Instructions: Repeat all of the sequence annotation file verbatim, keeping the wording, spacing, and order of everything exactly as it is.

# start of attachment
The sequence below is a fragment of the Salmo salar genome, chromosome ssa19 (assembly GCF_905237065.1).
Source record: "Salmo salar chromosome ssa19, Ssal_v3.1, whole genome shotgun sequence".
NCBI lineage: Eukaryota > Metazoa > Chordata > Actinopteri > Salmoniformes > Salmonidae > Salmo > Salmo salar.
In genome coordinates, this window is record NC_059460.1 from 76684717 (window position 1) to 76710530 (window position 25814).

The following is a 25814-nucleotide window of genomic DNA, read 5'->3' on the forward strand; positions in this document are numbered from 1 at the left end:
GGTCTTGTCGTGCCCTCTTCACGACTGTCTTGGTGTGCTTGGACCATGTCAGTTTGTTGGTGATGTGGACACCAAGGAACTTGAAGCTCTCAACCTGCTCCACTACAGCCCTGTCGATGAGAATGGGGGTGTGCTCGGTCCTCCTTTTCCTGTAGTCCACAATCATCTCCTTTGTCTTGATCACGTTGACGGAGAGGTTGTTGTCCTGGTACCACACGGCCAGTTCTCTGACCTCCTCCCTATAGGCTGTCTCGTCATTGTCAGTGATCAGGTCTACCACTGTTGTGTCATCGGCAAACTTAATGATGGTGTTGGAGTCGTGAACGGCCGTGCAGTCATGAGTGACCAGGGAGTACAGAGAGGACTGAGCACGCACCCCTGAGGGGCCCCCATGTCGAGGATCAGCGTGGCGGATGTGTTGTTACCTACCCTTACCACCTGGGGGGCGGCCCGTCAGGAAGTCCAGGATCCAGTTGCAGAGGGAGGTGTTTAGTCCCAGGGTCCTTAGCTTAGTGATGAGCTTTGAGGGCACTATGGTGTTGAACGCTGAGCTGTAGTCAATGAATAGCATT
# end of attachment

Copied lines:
The sequence below is a fragment of the Salmo salar genome, chromosome ssa19 (assembly GCF_905237065.1).
Source record: "Salmo salar chromosome ssa19, Ssal_v3.1, whole genome shotgun sequence".
NCBI lineage: Eukaryota > Metazoa > Chordata > Actinopteri > Salmoniformes > Salmonidae > Salmo > Salmo salar.
In genome coordinates, this window is record NC_059460.1 from 76684717 (window position 1) to 76710530 (window position 25814).

The following is a 25814-nucleotide window of genomic DNA, read 5'->3' on the forward strand; positions in this document are numbered from 1 at the left end:
GGTCTTGTCGTGCCCTCTTCACGACTGTCTTGGTGTGCTTGGACCATGTCAGTTTGTTGGTGATGTGGACACCAAGGAACTTGAAGCTCTCAACCTGCTCCACTACAGCCCTGTCGATGAGAATGGGGGTGTGCTCGGTCCTCCTTTTCCTGTAGTCCACAATCATCTCCTTTGTCTTGATCACGTTGACGGAGAGGTTGTTGTCCTGGTACCACACGGCCAGTTCTCTGACCTCCTCCCTATAGGCTGTCTCGTCATTGTCAGTGATCAGGTCTACCACTGTTGTGTCATCGGCAAACTTAATGATGGTGTTGGAGTCGTGAACGGCCGTGCAGTCATGAGTGACCAGGGAGTACAGAGAGGACTGAGCACGCACCCCTGAGGGGCCCCCATGTCGAGGATCAGCGTGGCGGATGTGTTGTTACCTACCCTTACCACCTGGGGGGCGGCCCGTCAGGAAGTCCAGGATCCAGTTGCAGAGGGAGGTGTTTAGTCCCAGGGTCCTTAGCTTAGTGATGAGCTTTGAGGGCACTATGGTGTTGAACGCTGAGCTGTAGTCAATGAATAGCATT